Python 3 if else one line or ternary operator

Ternary conditional operator or know also as one line if else is available in Python and can be best explain by following examples:

  • condition ? value_if_true : value_if_false
  • as expression: a ? b : c

In this post:

Note that Python has also Elvis operator equivalent: x = a or b - evaluate a if true then is assigned to x else assigned the value of b

Ternary operator in Python

The python syntax is a bit different from the other languages and it is:

value_if_true if condition else value_if_false

Example with true and false

'true' if True else 'false'
'true' if False else 'false'

other examples

'not x' if val != 'x' else 'x'
'x' if val == 'x' else 'not x'

Some points to consider about Ternary operator or one line if else:

  • from performance point of view there isn't difference to normal if else (check section Performance test)
  • the order of elements is different from traditional accepted structure which can be misleading for people with different background from python
  • debug of classic if else is easier
  • the syntax could be misleading (check section Misleading ternary operator)

Misleading ternary operator

If you think that you understand everything about ternary operator then try to predict the output of the following code examples. I needed 5 minutes until I really understand what is happening here:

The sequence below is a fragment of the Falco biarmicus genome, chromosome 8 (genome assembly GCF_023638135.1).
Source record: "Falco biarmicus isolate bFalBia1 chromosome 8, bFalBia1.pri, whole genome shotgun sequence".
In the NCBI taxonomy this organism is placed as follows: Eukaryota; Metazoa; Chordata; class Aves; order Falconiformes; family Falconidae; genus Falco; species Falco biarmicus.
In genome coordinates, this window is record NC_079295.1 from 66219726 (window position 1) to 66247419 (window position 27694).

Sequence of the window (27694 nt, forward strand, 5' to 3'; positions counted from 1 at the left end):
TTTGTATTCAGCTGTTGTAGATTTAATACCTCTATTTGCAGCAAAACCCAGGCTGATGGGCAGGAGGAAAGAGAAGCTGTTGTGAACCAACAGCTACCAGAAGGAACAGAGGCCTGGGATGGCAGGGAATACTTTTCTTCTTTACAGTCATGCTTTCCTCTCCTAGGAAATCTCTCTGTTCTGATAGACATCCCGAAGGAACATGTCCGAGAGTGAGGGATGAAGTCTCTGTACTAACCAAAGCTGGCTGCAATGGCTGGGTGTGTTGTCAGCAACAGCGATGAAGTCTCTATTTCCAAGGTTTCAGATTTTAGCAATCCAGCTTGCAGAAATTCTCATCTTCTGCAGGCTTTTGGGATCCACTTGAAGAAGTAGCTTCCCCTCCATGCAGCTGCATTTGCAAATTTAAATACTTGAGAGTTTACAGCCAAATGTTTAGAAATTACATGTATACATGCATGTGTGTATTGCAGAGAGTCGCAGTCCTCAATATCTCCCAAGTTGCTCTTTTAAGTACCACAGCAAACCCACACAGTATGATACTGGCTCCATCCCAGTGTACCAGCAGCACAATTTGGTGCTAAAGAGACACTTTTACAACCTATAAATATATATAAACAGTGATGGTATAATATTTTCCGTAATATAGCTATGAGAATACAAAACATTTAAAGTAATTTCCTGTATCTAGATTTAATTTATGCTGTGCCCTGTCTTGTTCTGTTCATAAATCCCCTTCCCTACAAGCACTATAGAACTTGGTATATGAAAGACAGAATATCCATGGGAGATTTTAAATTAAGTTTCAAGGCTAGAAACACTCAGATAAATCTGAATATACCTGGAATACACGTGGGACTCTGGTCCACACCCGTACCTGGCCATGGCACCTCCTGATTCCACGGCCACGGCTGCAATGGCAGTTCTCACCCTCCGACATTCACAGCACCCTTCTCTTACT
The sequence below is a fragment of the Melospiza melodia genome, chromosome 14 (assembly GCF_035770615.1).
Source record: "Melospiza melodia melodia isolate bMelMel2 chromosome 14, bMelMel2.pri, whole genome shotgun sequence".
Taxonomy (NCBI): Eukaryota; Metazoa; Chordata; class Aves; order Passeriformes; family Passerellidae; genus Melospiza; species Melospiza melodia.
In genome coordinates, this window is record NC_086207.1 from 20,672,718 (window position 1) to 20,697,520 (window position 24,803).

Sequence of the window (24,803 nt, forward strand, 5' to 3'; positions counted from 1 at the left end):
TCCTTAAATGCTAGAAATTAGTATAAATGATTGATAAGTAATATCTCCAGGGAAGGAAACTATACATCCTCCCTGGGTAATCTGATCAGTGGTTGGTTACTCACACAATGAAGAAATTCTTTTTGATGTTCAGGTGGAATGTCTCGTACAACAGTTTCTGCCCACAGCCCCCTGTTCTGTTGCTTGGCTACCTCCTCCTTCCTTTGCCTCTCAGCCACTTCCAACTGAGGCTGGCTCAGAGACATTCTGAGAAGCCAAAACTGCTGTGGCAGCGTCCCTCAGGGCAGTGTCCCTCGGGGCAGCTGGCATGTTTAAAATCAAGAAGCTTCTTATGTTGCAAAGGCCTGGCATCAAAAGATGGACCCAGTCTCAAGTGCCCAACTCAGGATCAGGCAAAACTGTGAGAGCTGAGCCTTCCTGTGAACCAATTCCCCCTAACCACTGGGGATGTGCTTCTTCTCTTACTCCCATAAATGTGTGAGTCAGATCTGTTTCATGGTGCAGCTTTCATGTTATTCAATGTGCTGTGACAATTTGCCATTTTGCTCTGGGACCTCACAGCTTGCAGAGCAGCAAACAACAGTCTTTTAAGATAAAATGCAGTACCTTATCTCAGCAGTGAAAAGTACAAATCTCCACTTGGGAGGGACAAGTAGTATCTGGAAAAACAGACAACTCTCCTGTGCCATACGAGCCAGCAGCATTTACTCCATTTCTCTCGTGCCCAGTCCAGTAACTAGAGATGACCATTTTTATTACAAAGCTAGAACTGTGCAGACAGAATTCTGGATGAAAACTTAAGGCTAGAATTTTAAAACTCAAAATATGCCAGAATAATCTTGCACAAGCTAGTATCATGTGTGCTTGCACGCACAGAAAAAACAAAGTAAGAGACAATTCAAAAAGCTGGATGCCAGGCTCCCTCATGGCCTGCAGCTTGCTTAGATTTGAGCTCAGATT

x=1
y=0
z = 1 + x if x < y else y
print (z)
z = 1 + (x if x < y else y)
print (z)

x=2
y=1
z = 1 + x if x < y else y
print (z)
z = 1 + (x if x < y else y)
print (z)

result:

0
1
1
2

In fact the value of z is equal to the result of the ternary operator in the first example while the second(with the parenthesis) you get an expected result - sum 1 and the result of the ternary operator.

Performance test

Testing the performance of the if else and ternary operator gives a similar results. You can find the profiling results and code below:

import pickle
import cProfile

def before():
    for i in range(1, 100000000):
        3 if True else 8


def after():
    for i in range (1, 100000000):
        if False:
            3
        else:
            8

cProfile.run('before()')
cProfile.run('after()')
         4 function calls in 2.543 seconds

   Ordered by: standard name

   ncalls  tottime  percall  cumtime  percall filename:lineno(function)
        1    0.000    0.000    2.543    2.543 <string>:1(<module>)
        1    2.543    2.543    2.543    2.543 ProfilingIsolation.py:4(before)
        1    0.000    0.000    2.543    2.543 {built-in method builtins.exec}
        1    0.000    0.000    0.000    0.000 {method 'disable' of '_lsprof.Profiler' objects}


         4 function calls in 2.091 seconds

   Ordered by: standard name

   ncalls  tottime  percall  cumtime  percall filename:lineno(function)
        1    0.000    0.000    2.091    2.091 <string>:1(<module>)
        1    2.091    2.091    2.091    2.091 ProfilingIsolation.py:9(after)
        1    0.000    0.000    2.091    2.091 {built-in method builtins.exec}
        1    0.000    0.000    0.000    0.000 {method 'disable' of '_lsprof.Profiler' objects}

Check your code for ternary operators if any

You can use PyCharm and regular expression search in order to find if there are any ternary operators in your code. This is what you need to do:

  • Find in Path ( CTRL+SHIFT+F
  • Enter search text - .* if .* else .*
  • Check Regex

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